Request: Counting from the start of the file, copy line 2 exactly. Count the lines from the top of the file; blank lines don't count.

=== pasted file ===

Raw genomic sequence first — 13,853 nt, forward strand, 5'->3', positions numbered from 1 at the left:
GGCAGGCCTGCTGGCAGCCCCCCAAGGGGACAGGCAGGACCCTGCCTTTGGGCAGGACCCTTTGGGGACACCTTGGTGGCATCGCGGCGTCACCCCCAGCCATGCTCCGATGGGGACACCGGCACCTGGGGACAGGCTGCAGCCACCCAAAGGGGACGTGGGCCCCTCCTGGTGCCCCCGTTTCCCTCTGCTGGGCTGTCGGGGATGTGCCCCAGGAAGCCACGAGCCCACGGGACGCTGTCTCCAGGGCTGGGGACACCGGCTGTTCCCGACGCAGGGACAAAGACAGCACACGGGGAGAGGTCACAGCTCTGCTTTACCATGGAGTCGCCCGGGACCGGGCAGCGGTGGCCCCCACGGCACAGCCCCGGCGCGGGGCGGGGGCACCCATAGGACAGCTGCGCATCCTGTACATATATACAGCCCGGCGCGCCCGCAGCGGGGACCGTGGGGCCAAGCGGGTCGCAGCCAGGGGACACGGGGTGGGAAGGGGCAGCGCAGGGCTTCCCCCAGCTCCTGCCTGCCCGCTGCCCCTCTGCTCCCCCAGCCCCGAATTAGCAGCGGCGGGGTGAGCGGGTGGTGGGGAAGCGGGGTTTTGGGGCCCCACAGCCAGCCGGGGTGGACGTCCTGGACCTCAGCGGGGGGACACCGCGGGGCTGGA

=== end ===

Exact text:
GGCAGGCCTGCTGGCAGCCCCCCAAGGGGACAGGCAGGACCCTGCCTTTGGGCAGGACCCTTTGGGGACACCTTGGTGGCATCGCGGCGTCACCCCCAGCCATGCTCCGATGGGGACACCGGCACCTGGGGACAGGCTGCAGCCACCCAAAGGGGACGTGGGCCCCTCCTGGTGCCCCCGTTTCCCTCTGCTGGGCTGTCGGGGATGTGCCCCAGGAAGCCACGAGCCCACGGGACGCTGTCTCCAGGGCTGGGGACACCGGCTGTTCCCGACGCAGGGACAAAGACAGCACACGGGGAGAGGTCACAGCTCTGCTTTACCATGGAGTCGCCCGGGACCGGGCAGCGGTGGCCCCCACGGCACAGCCCCGGCGCGGGGCGGGGGCACCCATAGGACAGCTGCGCATCCTGTACATATATACAGCCCGGCGCGCCCGCAGCGGGGACCGTGGGGCCAAGCGGGTCGCAGCCAGGGGACACGGGGTGGGAAGGGGCAGCGCAGGGCTTCCCCCAGCTCCTGCCTGCCCGCTGCCCCTCTGCTCCCCCAGCCCCGAATTAGCAGCGGCGGGGTGAGCGGGTGGTGGGGAAGCGGGGTTTTGGGGCCCCACAGCCAGCCGGGGTGGACGTCCTGGACCTCAGCGGGGGGACACCGCGGGGCTGGA